But facts aren't all that we need. I encourage everyone to become familiar with "A Call for Intergenerational Justice: A Christian Proposal for the American Debt Crisis" that Karl referenced in his original post ("issued a statement" link) and use that as a starting point for discussion and action.

Thanks for this post, Karl. I've actually raised the topic of the "Call" in relationship to the diaconate in a follow-up post today. The questions you raise are precisely the ones we ought to be asking.

My response to Terry would be: Yes, God does have a special concern for the poor, and all of these institutions have roles to play. My problem with the Call and other similar campaigns, e.g. What Would Jesus Cut?, is that they don't put enough emphasis on the roles institutions other than the federal government have to play.

For those of you in or near Grand Rapids, you are invited to join one of these upcoming events.

A Conversation on "A Call for Intergenerational Justice: A Christian Proposal on the American Debt Crisis"

A panel discussion with Q & A, featuring Dr. Gideon Strauss, CEO, Center for Public Justice

Last week, the Center for Public Justice and Evangelicals for Social Action issued "A Call for Intergenerational Justice: A Christian Proposal on the American Debt Crisis".  

This event is co-hosted by Peter Vander Meulen, Coordinator of the Christian Reformed Church of North America Office of Social Justice and by Tom McWhertor of the Christian Reformed World Relief Committee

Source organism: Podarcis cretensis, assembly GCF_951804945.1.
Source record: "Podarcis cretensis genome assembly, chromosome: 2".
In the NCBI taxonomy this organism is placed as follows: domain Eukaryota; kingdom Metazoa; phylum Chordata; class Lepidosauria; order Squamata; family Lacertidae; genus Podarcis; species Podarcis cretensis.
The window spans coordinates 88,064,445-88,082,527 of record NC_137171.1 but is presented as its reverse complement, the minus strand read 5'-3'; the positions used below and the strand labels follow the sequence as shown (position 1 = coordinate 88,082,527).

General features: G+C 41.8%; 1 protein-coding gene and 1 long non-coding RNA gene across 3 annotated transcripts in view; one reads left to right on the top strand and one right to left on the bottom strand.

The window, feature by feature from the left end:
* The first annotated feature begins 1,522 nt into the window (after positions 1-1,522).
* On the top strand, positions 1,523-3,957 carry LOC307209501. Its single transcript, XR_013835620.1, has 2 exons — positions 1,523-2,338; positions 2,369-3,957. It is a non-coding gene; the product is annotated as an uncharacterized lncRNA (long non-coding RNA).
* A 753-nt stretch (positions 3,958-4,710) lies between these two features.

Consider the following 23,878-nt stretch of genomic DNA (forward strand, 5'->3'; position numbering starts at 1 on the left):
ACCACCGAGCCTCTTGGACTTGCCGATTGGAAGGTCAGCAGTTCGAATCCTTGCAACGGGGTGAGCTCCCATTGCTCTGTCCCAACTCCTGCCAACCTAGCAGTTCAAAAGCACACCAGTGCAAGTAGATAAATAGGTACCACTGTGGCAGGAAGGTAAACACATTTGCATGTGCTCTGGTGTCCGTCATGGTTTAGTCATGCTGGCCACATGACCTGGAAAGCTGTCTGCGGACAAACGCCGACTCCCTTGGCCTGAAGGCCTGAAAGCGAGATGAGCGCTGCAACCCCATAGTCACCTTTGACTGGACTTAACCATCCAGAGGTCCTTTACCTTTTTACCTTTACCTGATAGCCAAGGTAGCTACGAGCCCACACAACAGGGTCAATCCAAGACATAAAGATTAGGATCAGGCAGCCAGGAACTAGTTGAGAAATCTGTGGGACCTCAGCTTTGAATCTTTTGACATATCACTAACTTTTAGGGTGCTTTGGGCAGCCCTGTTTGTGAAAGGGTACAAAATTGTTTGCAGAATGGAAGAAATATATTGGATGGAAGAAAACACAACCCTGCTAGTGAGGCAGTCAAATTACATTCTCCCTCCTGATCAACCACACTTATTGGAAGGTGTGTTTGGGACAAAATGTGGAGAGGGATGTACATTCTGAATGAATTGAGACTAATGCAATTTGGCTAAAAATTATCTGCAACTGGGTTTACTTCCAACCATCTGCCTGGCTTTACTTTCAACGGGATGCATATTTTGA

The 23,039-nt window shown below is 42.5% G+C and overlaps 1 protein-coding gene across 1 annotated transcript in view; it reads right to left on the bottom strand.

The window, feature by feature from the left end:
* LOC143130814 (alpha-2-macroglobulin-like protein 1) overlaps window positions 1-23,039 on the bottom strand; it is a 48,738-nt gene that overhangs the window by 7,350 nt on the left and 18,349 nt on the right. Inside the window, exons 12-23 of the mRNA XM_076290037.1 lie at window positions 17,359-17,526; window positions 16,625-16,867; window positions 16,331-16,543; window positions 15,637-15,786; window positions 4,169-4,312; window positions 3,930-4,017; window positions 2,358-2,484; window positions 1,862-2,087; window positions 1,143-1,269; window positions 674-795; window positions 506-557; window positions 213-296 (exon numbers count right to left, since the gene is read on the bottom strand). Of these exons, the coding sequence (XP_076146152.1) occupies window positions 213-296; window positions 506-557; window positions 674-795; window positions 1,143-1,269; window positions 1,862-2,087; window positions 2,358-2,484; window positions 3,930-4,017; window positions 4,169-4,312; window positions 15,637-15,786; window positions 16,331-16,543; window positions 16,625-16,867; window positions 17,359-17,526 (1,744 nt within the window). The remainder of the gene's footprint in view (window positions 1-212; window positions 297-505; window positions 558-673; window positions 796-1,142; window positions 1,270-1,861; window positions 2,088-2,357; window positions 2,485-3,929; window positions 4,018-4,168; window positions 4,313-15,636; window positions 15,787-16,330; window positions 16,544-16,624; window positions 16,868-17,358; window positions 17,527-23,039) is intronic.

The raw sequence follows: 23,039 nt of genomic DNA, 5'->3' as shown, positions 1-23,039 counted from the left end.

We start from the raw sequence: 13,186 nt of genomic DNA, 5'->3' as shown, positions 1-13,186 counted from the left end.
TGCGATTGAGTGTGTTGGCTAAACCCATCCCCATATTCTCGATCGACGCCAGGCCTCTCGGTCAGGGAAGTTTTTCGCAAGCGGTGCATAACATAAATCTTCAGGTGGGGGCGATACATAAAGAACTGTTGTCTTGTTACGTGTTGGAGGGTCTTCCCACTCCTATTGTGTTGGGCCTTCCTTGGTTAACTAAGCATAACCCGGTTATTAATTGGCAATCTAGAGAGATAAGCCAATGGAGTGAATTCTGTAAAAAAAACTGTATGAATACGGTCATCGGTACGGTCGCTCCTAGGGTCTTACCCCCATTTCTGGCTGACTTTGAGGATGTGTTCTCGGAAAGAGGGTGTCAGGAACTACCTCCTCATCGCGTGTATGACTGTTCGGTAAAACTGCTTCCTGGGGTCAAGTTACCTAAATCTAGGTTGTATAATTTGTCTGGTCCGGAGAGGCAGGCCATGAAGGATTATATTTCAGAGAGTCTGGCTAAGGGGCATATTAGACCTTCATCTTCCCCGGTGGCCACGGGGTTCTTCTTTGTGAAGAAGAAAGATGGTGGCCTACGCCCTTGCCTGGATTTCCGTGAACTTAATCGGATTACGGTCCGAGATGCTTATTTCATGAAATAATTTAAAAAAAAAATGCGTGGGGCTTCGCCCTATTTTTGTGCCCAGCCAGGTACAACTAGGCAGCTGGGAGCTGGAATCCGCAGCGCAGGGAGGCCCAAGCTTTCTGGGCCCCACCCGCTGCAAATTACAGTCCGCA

Thursday March 10

Noon - 1:30pm

Erie Room of the Christian Reformed Church of North America Office Building

2850 Kalamazoo Avenue, SE

Grand Rapids

SE corner of 28th Street intersection, across from Meijer

Free and open to the public

Please bring your own lunch and plan to join the conversation

Questions? Contact Doreen Skillen at the Center for Public Justice, 410-571-6300

Opposing Views: America's Debt Crisis and 'A Call for Intergenerational Justice'

This event is hosted by the Acton Institute and features Dr. Gideon Strauss, CEO, Center for Public Justice and Jordan J. Ballor, Research Fellow at the Acton Institute.  Mr. Ballor has criticized the Call as demonstrating "very little principle" and consisting mostly of "leaps in logic based on unstated assumptions about the role that government should have" in providing social assistance.  The Action Institute invites you for a night of discussion about government debt, federal spending, and how faith communities should understand the responsibilities of social institutions in addressing the problem of poverty.

Thursday March 10

Derby Station

2237 Wealthy Street, SE

East Grand Rapids, 49506

6:00pm Grab a seat & beverage

6:30pm Discussion begins

Free and open to the public, but seating is limited, so the Acton Institute encourages you to arrive early.

These are such good questions to be asking; dialog is difficult but necessary. Sometimes with difficult dialog it's good to establish together a process and rules for the dialog that can be agreed upon - for example, during this dialog we agree to treat everyone with respect; search for the truth rather than repeating lies; agree to disagree when needed; etc.

I've also found Soujourners a helpful resource in thinking about some of these issues. They have a campaign called, "What would Jesus cut?

Thanks for asking!